A commencement address is the opposite of free. It is paid speech. Paid speech that, just like the honorary degree that accompanies it, associates the recipient with the granting institution as if by royal decree. It’s entirely legitimate for faculty and students, who are already associated with the institution by their works and their merits, to dispute whether an honoree is also worthy of that association.

Lest you doubt that all of the power is in the hands of the speakers and not the listeners, consider how much they make to deliver a shitty speech:

Commencement fees range from a couple of thousand dollars to over $100,000. Katie Couric received an astonishing $110,000 to deliver the commencement address at the University of Oklahoma in 2006. Rudy Giuliani, a year earlier, charged $75,000 to speak at High Point University. Giuliani reputedly now gets about $100,000 plus a private jet for a speech. In 2007 Senator John Edwards received $55,000 for a speech at the University of California at Davis. The rates have probably increased significantly with inflation in recent years.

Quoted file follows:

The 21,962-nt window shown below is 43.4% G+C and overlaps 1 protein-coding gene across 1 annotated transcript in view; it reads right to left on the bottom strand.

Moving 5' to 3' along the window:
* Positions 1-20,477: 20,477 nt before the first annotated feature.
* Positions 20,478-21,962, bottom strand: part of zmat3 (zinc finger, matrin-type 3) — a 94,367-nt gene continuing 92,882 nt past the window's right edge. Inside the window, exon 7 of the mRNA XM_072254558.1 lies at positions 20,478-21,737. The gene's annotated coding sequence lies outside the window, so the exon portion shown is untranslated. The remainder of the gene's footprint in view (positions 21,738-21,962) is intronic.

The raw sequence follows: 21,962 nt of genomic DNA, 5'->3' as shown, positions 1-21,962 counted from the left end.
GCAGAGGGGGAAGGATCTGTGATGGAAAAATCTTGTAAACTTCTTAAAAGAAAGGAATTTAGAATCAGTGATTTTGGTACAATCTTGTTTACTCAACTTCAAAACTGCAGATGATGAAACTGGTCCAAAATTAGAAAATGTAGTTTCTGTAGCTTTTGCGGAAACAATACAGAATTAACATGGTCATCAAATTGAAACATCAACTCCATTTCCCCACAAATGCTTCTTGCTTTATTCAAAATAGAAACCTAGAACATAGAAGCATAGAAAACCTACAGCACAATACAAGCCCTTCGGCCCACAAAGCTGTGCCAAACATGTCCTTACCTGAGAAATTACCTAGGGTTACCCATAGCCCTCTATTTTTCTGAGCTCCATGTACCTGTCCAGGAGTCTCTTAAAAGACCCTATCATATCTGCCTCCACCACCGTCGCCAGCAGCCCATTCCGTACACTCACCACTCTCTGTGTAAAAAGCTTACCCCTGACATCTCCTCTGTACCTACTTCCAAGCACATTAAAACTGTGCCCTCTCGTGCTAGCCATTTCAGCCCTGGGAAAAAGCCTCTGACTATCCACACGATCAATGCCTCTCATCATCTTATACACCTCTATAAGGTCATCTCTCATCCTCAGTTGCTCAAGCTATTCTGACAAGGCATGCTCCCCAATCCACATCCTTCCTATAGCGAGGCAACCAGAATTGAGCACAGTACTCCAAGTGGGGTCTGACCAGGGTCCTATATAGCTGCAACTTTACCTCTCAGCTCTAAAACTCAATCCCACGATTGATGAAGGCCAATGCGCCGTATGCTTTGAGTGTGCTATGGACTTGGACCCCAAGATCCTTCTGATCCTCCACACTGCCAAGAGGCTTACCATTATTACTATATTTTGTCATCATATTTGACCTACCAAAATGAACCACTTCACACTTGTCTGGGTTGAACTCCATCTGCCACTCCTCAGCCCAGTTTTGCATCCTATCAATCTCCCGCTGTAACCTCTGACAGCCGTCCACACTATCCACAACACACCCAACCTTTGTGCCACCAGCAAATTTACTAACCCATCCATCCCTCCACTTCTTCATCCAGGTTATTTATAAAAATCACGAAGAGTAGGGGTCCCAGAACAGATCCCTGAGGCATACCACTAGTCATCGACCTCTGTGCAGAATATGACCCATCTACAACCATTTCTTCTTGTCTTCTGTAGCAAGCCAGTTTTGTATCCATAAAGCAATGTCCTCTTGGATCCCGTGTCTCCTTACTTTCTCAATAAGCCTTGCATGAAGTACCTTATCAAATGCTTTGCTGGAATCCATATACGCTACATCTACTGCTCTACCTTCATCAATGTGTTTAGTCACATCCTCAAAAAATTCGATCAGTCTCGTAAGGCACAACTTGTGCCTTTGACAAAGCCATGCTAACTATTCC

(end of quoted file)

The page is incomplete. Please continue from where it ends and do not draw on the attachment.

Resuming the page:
Really, is bringing in Katie Couric to cheerfully chirp a bunch of happy platitudes really worth 5 figures? The article talks quite a bit about Condoleezza Rice who backed down from an opportunity to speak at Rutgers after the students spoke out in horror. Is that wrong? I don’t think so. Instead of being honored, the gang of malicious liars from the Bush years ought to be in jail.